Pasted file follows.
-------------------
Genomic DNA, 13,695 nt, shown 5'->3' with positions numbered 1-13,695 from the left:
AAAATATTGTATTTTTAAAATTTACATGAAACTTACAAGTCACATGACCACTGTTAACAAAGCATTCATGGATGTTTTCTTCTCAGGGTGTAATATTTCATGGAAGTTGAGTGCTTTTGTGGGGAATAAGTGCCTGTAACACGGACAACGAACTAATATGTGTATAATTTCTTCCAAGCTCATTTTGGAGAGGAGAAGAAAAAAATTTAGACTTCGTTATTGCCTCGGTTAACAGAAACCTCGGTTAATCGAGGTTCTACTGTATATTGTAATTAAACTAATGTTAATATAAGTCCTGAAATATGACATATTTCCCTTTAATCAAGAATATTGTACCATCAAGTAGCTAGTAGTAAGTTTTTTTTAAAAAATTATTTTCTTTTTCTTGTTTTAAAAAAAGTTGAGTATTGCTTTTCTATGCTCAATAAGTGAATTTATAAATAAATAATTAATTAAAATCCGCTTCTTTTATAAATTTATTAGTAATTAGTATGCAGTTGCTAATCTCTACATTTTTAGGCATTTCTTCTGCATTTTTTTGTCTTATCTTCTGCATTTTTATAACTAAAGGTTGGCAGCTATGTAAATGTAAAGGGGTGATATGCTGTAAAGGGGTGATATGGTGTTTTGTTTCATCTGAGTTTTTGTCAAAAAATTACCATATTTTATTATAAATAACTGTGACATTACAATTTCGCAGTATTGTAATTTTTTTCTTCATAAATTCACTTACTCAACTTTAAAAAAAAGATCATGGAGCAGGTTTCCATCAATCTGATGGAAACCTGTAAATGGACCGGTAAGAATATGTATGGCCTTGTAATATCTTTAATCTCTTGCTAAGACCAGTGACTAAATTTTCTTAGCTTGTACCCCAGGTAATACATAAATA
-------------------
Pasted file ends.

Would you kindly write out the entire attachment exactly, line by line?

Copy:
Genomic DNA, 13,695 nt, shown 5'->3' with positions numbered 1-13,695 from the left:
AAAATATTGTATTTTTAAAATTTACATGAAACTTACAAGTCACATGACCACTGTTAACAAAGCATTCATGGATGTTTTCTTCTCAGGGTGTAATATTTCATGGAAGTTGAGTGCTTTTGTGGGGAATAAGTGCCTGTAACACGGACAACGAACTAATATGTGTATAATTTCTTCCAAGCTCATTTTGGAGAGGAGAAGAAAAAAATTTAGACTTCGTTATTGCCTCGGTTAACAGAAACCTCGGTTAATCGAGGTTCTACTGTATATTGTAATTAAACTAATGTTAATATAAGTCCTGAAATATGACATATTTCCCTTTAATCAAGAATATTGTACCATCAAGTAGCTAGTAGTAAGTTTTTTTTAAAAAATTATTTTCTTTTTCTTGTTTTAAAAAAAGTTGAGTATTGCTTTTCTATGCTCAATAAGTGAATTTATAAATAAATAATTAATTAAAATCCGCTTCTTTTATAAATTTATTAGTAATTAGTATGCAGTTGCTAATCTCTACATTTTTAGGCATTTCTTCTGCATTTTTTTGTCTTATCTTCTGCATTTTTATAACTAAAGGTTGGCAGCTATGTAAATGTAAAGGGGTGATATGCTGTAAAGGGGTGATATGGTGTTTTGTTTCATCTGAGTTTTTGTCAAAAAATTACCATATTTTATTATAAATAACTGTGACATTACAATTTCGCAGTATTGTAATTTTTTTCTTCATAAATTCACTTACTCAACTTTAAAAAAAAGATCATGGAGCAGGTTTCCATCAATCTGATGGAAACCTGTAAATGGACCGGTAAGAATATGTATGGCCTTGTAATATCTTTAATCTCTTGCTAAGACCAGTGACTAAATTTTCTTAGCTTGTACCCCAGGTAATACATAAATA